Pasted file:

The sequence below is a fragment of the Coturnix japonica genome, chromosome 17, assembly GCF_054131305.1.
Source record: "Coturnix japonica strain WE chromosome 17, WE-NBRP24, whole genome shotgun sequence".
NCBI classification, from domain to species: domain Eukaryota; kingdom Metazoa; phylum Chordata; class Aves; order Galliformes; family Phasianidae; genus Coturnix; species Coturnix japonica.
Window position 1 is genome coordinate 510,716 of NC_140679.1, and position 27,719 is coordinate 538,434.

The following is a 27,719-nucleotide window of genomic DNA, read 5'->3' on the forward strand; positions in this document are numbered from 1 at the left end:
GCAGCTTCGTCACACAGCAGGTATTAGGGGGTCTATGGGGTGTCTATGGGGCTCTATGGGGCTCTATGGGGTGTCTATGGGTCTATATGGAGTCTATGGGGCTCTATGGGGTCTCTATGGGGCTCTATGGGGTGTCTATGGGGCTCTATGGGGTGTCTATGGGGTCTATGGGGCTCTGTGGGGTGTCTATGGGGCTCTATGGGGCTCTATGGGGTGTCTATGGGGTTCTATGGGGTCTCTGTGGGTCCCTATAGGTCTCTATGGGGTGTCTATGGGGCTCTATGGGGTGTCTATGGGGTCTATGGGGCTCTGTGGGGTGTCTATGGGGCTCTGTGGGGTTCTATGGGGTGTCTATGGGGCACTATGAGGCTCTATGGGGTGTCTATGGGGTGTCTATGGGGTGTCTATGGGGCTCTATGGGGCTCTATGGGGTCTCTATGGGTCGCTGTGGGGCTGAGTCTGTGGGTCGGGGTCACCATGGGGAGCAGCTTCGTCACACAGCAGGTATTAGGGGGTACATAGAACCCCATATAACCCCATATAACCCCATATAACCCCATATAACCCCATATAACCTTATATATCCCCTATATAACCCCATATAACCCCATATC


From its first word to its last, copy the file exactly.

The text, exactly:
The sequence below is a fragment of the Coturnix japonica genome, chromosome 17, assembly GCF_054131305.1.
Source record: "Coturnix japonica strain WE chromosome 17, WE-NBRP24, whole genome shotgun sequence".
NCBI classification, from domain to species: domain Eukaryota; kingdom Metazoa; phylum Chordata; class Aves; order Galliformes; family Phasianidae; genus Coturnix; species Coturnix japonica.
Window position 1 is genome coordinate 510,716 of NC_140679.1, and position 27,719 is coordinate 538,434.

The following is a 27,719-nucleotide window of genomic DNA, read 5'->3' on the forward strand; positions in this document are numbered from 1 at the left end:
GCAGCTTCGTCACACAGCAGGTATTAGGGGGTCTATGGGGTGTCTATGGGGCTCTATGGGGCTCTATGGGGTGTCTATGGGTCTATATGGAGTCTATGGGGCTCTATGGGGTCTCTATGGGGCTCTATGGGGTGTCTATGGGGCTCTATGGGGTGTCTATGGGGTCTATGGGGCTCTGTGGGGTGTCTATGGGGCTCTATGGGGCTCTATGGGGTGTCTATGGGGTTCTATGGGGTCTCTGTGGGTCCCTATAGGTCTCTATGGGGTGTCTATGGGGCTCTATGGGGTGTCTATGGGGTCTATGGGGCTCTGTGGGGTGTCTATGGGGCTCTGTGGGGTTCTATGGGGTGTCTATGGGGCACTATGAGGCTCTATGGGGTGTCTATGGGGTGTCTATGGGGTGTCTATGGGGCTCTATGGGGCTCTATGGGGTCTCTATGGGTCGCTGTGGGGCTGAGTCTGTGGGTCGGGGTCACCATGGGGAGCAGCTTCGTCACACAGCAGGTATTAGGGGGTACATAGAACCCCATATAACCCCATATAACCCCATATAACCCCATATAACCCCATATAACCTTATATATCCCCTATATAACCCCATATAACCCCATATC